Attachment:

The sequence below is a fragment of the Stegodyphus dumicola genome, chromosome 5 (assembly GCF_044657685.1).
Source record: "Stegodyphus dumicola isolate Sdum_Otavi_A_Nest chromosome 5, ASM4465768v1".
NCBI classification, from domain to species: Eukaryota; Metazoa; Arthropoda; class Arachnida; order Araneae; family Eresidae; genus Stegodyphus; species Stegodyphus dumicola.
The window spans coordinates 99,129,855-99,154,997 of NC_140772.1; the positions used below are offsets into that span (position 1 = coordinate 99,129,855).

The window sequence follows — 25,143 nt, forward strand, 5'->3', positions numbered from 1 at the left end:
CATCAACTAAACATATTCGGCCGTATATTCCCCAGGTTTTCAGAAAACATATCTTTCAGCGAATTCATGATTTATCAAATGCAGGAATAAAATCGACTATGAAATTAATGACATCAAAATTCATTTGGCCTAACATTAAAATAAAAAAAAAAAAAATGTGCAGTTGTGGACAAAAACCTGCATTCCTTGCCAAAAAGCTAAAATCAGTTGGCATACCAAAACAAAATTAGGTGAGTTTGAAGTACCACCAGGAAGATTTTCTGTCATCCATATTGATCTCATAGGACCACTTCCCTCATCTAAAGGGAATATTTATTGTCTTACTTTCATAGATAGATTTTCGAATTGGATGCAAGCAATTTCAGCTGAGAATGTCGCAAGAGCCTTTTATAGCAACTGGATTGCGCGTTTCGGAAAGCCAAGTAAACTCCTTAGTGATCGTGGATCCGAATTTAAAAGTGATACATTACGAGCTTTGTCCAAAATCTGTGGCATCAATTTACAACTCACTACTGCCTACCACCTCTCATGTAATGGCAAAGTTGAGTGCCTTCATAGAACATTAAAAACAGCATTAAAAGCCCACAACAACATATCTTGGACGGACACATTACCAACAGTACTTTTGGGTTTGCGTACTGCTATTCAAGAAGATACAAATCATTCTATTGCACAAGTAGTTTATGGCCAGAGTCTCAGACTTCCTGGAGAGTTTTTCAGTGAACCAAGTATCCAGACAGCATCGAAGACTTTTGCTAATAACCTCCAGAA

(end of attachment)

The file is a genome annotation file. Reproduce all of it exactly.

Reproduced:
The sequence below is a fragment of the Stegodyphus dumicola genome, chromosome 5 (assembly GCF_044657685.1).
Source record: "Stegodyphus dumicola isolate Sdum_Otavi_A_Nest chromosome 5, ASM4465768v1".
NCBI classification, from domain to species: Eukaryota; Metazoa; Arthropoda; class Arachnida; order Araneae; family Eresidae; genus Stegodyphus; species Stegodyphus dumicola.
The window spans coordinates 99,129,855-99,154,997 of NC_140772.1; the positions used below are offsets into that span (position 1 = coordinate 99,129,855).

The window sequence follows — 25,143 nt, forward strand, 5'->3', positions numbered from 1 at the left end:
CATCAACTAAACATATTCGGCCGTATATTCCCCAGGTTTTCAGAAAACATATCTTTCAGCGAATTCATGATTTATCAAATGCAGGAATAAAATCGACTATGAAATTAATGACATCAAAATTCATTTGGCCTAACATTAAAATAAAAAAAAAAAAAATGTGCAGTTGTGGACAAAAACCTGCATTCCTTGCCAAAAAGCTAAAATCAGTTGGCATACCAAAACAAAATTAGGTGAGTTTGAAGTACCACCAGGAAGATTTTCTGTCATCCATATTGATCTCATAGGACCACTTCCCTCATCTAAAGGGAATATTTATTGTCTTACTTTCATAGATAGATTTTCGAATTGGATGCAAGCAATTTCAGCTGAGAATGTCGCAAGAGCCTTTTATAGCAACTGGATTGCGCGTTTCGGAAAGCCAAGTAAACTCCTTAGTGATCGTGGATCCGAATTTAAAAGTGATACATTACGAGCTTTGTCCAAAATCTGTGGCATCAATTTACAACTCACTACTGCCTACCACCTCTCATGTAATGGCAAAGTTGAGTGCCTTCATAGAACATTAAAAACAGCATTAAAAGCCCACAACAACATATCTTGGACGGACACATTACCAACAGTACTTTTGGGTTTGCGTACTGCTATTCAAGAAGATACAAATCATTCTATTGCACAAGTAGTTTATGGCCAGAGTCTCAGACTTCCTGGAGAGTTTTTCAGTGAACCAAGTATCCAGACAGCATCGAAGACTTTTGCTAATAACCTCCAGAA